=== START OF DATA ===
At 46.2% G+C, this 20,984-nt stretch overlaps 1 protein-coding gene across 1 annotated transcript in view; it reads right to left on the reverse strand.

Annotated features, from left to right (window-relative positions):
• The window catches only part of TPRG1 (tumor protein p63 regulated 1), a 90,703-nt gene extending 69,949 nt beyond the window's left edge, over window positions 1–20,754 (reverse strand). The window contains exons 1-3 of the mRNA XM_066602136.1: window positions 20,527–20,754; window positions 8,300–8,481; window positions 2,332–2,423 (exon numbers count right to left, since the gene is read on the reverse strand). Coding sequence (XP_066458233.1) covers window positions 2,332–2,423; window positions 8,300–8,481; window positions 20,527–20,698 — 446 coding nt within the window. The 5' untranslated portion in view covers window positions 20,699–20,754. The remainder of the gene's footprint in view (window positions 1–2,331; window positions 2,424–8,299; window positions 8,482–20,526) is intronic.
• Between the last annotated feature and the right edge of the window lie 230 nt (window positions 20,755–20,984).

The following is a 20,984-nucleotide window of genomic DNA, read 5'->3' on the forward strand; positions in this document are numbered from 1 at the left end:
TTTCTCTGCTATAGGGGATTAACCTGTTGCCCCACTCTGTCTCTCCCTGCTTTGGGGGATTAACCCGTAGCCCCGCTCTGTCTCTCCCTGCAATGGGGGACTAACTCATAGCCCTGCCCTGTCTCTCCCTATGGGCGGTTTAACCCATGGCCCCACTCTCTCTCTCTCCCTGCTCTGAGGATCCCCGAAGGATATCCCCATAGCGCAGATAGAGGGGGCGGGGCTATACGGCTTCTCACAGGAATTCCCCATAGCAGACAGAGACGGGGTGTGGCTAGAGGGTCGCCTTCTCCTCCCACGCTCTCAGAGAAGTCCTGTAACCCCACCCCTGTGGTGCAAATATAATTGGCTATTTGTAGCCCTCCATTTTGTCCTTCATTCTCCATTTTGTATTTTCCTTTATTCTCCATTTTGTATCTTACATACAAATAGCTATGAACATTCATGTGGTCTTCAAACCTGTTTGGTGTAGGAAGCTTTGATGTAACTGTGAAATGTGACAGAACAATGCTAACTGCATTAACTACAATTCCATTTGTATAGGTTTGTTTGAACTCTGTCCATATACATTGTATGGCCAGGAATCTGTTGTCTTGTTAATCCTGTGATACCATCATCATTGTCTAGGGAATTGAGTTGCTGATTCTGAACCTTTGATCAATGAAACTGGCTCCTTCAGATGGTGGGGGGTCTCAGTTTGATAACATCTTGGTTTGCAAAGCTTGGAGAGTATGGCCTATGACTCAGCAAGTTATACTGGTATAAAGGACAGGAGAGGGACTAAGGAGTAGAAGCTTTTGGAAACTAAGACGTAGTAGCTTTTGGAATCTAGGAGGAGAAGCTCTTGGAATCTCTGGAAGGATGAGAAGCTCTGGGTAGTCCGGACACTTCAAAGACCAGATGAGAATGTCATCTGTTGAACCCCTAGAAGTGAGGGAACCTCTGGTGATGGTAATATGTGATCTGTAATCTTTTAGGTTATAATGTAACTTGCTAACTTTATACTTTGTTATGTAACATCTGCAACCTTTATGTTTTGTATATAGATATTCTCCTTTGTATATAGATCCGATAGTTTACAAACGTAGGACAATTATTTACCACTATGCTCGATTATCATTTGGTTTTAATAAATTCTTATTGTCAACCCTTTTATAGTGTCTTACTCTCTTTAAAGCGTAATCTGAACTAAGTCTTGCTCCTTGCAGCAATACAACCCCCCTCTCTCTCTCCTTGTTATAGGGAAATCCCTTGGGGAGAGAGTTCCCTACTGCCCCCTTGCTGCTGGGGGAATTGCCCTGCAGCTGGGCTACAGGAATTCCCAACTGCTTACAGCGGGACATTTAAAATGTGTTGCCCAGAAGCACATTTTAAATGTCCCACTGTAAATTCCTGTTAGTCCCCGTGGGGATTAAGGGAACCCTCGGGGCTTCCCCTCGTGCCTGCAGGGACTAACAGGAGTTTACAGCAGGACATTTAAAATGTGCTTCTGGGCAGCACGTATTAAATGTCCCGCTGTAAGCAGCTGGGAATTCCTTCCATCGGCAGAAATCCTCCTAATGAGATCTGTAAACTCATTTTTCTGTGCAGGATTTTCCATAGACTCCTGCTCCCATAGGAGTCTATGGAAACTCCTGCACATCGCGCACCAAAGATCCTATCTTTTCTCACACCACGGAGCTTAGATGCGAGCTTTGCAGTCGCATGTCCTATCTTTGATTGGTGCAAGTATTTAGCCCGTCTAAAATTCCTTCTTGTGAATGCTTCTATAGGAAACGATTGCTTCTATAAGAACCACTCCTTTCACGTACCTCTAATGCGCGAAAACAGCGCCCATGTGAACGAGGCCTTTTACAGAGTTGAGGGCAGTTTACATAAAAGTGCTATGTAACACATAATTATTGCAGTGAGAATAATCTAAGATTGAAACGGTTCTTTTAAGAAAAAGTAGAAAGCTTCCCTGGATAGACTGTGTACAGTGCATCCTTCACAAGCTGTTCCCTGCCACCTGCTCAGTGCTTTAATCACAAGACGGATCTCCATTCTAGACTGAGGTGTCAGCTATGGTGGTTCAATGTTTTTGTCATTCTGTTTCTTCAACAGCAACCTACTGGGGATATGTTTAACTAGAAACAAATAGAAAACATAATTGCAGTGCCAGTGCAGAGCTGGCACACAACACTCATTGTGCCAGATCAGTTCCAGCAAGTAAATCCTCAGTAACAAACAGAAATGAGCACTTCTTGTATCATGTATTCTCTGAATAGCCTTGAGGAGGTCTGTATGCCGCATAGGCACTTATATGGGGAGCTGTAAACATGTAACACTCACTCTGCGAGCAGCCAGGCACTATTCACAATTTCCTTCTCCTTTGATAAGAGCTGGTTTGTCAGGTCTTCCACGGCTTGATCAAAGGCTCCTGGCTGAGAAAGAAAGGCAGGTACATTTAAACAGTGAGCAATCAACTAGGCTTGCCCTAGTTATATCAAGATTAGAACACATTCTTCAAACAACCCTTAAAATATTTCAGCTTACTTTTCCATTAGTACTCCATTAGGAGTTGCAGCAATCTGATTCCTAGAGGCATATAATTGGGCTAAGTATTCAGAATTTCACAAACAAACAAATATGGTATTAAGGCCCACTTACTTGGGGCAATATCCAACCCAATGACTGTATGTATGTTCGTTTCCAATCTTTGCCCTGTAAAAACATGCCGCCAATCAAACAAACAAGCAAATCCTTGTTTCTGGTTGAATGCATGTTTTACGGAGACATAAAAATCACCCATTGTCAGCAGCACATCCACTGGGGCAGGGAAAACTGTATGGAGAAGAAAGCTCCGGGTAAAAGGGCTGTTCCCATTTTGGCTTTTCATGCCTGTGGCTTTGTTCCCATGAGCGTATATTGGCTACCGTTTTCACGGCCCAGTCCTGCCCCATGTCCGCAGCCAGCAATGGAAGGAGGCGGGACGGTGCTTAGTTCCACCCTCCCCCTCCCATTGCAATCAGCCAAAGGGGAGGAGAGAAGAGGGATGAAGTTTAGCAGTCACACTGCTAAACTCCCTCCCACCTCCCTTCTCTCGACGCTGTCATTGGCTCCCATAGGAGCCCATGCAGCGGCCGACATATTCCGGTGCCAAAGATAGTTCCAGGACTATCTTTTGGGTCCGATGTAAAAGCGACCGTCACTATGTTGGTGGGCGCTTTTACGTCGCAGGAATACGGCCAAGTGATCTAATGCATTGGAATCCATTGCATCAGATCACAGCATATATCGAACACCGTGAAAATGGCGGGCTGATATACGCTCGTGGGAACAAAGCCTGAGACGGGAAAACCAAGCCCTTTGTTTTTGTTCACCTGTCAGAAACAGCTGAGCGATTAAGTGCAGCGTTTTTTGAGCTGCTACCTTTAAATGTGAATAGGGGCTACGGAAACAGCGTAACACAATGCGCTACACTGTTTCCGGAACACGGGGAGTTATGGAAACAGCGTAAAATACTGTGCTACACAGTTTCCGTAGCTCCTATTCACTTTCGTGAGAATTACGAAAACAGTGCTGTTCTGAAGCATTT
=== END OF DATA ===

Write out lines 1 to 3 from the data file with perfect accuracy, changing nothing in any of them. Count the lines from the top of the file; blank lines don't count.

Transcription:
At 46.2% G+C, this 20,984-nt stretch overlaps 1 protein-coding gene across 1 annotated transcript in view; it reads right to left on the reverse strand.

Annotated features, from left to right (window-relative positions):
• The window catches only part of TPRG1 (tumor protein p63 regulated 1), a 90,703-nt gene extending 69,949 nt beyond the window's left edge, over window positions 1–20,754 (reverse strand). The window contains exons 1-3 of the mRNA XM_066602136.1: window positions 20,527–20,754; window positions 8,300–8,481; window positions 2,332–2,423 (exon numbers count right to left, since the gene is read on the reverse strand). Coding sequence (XP_066458233.1) covers window positions 2,332–2,423; window positions 8,300–8,481; window positions 20,527–20,698 — 446 coding nt within the window. The 5' untranslated portion in view covers window positions 20,699–20,754. The remainder of the gene's footprint in view (window positions 1–2,331; window positions 2,424–8,299; window positions 8,482–20,526) is intronic.